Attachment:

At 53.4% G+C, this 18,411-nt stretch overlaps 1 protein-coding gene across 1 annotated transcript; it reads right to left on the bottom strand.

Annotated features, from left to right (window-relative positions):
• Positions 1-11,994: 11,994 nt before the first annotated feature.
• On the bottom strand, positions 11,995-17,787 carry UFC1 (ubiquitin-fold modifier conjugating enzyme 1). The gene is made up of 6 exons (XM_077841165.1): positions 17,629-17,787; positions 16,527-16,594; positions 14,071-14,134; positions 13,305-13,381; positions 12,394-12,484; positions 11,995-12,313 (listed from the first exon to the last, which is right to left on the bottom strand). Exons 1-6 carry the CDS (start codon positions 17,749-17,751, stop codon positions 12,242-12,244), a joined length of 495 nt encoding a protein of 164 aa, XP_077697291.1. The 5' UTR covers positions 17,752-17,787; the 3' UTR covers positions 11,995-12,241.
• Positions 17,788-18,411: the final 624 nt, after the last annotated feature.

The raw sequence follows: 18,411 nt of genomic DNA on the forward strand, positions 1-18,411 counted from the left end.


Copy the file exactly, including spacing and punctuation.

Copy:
At 53.4% G+C, this 18,411-nt stretch overlaps 1 protein-coding gene across 1 annotated transcript; it reads right to left on the bottom strand.

Annotated features, from left to right (window-relative positions):
• Positions 1-11,994: 11,994 nt before the first annotated feature.
• On the bottom strand, positions 11,995-17,787 carry UFC1 (ubiquitin-fold modifier conjugating enzyme 1). The gene is made up of 6 exons (XM_077841165.1): positions 17,629-17,787; positions 16,527-16,594; positions 14,071-14,134; positions 13,305-13,381; positions 12,394-12,484; positions 11,995-12,313 (listed from the first exon to the last, which is right to left on the bottom strand). Exons 1-6 carry the CDS (start codon positions 17,749-17,751, stop codon positions 12,242-12,244), a joined length of 495 nt encoding a protein of 164 aa, XP_077697291.1. The 5' UTR covers positions 17,752-17,787; the 3' UTR covers positions 11,995-12,241.
• Positions 17,788-18,411: the final 624 nt, after the last annotated feature.

The raw sequence follows: 18,411 nt of genomic DNA on the forward strand, positions 1-18,411 counted from the left end.